Then I came across a small website called  This website was put together by Dr. Mark Causey who is an orthodontist in Georgia.  Dr. Causey is a forward thinking guy and uses a 3D printer in his office.  His idea was, rather than buy N-95 masks and then throw them away, why not print a N-95 framework that you could theoretically use for years and simply replace the filtration when it was no longer working.  Genius!  Dr. Causey even designed the framework, saved it in an stl file, and made it available *for free* on his website.

His thought process is that if everyone that has a 3D printer started to produce these frameworks, we might very well cut the N-95 mask shortage.  His website goes through the entire process of creating a N-95 mask from a printed frame and readily available HEPA filters.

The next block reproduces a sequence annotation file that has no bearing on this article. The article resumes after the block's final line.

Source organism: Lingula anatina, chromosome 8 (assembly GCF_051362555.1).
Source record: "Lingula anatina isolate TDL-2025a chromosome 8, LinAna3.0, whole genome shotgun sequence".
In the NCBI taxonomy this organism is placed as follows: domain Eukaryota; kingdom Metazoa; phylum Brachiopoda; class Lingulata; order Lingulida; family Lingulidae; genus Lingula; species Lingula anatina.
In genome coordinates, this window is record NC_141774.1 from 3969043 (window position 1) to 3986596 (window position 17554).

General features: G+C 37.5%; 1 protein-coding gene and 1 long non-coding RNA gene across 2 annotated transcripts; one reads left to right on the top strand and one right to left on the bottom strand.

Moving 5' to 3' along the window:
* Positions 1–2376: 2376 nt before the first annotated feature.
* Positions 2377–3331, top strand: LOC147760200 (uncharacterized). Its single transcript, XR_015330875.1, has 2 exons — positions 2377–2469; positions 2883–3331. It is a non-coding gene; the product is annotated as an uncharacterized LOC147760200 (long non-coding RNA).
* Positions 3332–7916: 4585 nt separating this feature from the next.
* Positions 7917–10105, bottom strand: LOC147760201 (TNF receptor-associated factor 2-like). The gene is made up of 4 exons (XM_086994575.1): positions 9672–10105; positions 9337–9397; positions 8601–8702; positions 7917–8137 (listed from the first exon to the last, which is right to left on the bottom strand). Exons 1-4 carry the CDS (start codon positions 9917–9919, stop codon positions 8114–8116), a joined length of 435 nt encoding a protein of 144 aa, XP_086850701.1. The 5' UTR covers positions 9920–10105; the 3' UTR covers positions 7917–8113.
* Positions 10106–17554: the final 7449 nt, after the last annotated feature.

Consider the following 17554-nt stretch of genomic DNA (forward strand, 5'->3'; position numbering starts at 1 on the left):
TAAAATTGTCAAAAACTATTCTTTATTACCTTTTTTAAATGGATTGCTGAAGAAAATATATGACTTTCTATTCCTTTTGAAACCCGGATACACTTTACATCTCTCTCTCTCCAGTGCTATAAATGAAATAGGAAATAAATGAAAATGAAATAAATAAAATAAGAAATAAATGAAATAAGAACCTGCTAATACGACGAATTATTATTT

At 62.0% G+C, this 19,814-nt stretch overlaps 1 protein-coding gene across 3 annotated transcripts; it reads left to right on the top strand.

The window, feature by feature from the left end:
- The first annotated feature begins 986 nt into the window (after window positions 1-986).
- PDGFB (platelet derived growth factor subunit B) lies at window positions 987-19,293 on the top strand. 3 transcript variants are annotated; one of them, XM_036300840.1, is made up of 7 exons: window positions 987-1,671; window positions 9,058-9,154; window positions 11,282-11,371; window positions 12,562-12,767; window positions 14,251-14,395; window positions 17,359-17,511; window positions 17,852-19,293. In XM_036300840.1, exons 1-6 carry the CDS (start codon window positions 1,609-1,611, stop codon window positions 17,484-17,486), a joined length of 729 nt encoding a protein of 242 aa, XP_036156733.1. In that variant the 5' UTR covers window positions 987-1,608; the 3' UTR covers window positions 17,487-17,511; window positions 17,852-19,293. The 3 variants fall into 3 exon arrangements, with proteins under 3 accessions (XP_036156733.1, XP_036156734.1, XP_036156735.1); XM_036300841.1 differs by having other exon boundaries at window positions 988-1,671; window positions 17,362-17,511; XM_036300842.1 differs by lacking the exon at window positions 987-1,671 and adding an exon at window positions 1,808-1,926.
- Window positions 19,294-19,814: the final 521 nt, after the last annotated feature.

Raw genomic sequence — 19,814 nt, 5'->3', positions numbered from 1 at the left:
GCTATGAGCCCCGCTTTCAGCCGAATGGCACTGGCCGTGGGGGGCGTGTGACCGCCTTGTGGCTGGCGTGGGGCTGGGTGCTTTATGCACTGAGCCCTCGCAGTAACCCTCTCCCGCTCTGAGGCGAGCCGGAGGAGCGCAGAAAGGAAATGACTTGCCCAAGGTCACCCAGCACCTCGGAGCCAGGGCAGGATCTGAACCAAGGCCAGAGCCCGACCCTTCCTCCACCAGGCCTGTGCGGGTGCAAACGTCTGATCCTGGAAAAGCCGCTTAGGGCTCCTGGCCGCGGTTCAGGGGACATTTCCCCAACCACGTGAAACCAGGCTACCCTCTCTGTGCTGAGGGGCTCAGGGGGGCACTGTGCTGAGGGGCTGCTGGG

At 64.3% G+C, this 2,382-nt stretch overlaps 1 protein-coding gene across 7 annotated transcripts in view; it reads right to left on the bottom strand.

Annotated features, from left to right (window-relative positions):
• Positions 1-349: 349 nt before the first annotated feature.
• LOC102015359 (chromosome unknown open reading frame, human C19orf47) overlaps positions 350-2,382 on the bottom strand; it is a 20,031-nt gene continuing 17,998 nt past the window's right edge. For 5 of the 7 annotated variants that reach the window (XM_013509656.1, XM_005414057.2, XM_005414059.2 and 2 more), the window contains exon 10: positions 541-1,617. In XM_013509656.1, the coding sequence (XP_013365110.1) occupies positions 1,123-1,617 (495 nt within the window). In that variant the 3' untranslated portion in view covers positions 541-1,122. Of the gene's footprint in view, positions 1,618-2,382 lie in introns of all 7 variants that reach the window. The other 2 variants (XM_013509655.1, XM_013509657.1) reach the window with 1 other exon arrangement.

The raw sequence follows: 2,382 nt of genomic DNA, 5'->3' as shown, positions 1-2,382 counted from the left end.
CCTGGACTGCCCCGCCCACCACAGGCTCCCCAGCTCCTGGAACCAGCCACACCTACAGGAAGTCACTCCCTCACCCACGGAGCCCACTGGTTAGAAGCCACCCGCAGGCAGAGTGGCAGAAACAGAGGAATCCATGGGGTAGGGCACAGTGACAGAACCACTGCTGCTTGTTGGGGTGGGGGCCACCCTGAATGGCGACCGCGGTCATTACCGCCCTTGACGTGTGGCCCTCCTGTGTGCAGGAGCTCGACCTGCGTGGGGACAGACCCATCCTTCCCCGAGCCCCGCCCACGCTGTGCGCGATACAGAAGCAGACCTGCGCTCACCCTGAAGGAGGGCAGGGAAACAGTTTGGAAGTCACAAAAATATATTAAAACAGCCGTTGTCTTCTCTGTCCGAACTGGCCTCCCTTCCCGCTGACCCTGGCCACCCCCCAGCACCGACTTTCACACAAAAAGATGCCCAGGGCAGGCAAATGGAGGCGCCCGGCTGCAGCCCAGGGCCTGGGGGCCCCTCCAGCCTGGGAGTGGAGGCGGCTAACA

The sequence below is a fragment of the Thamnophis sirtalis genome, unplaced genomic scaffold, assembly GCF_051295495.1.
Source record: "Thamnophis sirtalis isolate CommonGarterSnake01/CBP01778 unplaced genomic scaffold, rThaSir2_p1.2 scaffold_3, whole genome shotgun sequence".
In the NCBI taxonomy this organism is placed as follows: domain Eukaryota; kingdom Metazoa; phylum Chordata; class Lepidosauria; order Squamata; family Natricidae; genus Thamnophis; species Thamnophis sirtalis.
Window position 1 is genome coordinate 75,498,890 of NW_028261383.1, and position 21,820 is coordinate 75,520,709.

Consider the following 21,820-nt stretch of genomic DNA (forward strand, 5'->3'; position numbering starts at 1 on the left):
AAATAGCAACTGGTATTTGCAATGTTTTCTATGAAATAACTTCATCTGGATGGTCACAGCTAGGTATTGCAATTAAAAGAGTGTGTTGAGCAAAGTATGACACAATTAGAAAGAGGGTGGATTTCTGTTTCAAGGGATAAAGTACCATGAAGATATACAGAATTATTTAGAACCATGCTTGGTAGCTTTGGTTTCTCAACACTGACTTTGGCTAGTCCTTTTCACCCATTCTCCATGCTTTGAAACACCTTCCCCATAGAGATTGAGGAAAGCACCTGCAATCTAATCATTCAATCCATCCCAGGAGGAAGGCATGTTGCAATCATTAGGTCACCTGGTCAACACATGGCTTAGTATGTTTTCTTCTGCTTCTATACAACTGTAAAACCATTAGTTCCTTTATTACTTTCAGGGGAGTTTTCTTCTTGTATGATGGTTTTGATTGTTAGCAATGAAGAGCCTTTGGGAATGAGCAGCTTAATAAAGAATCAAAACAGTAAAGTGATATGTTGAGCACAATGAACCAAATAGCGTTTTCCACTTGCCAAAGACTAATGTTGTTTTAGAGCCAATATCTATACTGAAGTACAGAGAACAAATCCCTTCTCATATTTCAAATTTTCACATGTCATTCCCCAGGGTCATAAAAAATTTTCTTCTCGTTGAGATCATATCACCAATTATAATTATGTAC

Since discovering this website, I've been printing these mask substructures pretty much non-stop on my Ender-3 printer in my home.

We are now creating masks that help prevent the spread of the Novel Corona Virus while also keeping masks out of the landfill.

I'll be doing more posts on this fascinating subject in the next few days.  I'm proud of Dr. Causey for his hard work and outside the box thinking.

Friday, March 27, 2020

More Information from the Academy of General Dentistry

AGD Special Alert
Special AGD Update: COVID-19 Relief and Resources
Dear Member,
I hope this note finds you safe. These are trying times for us as general dentists but also as family and community members. Our profession and the world around us are changing so rapidly. I encourage you to continue to connect with your AGD colleagues. We are all in this together, and we will get through this together.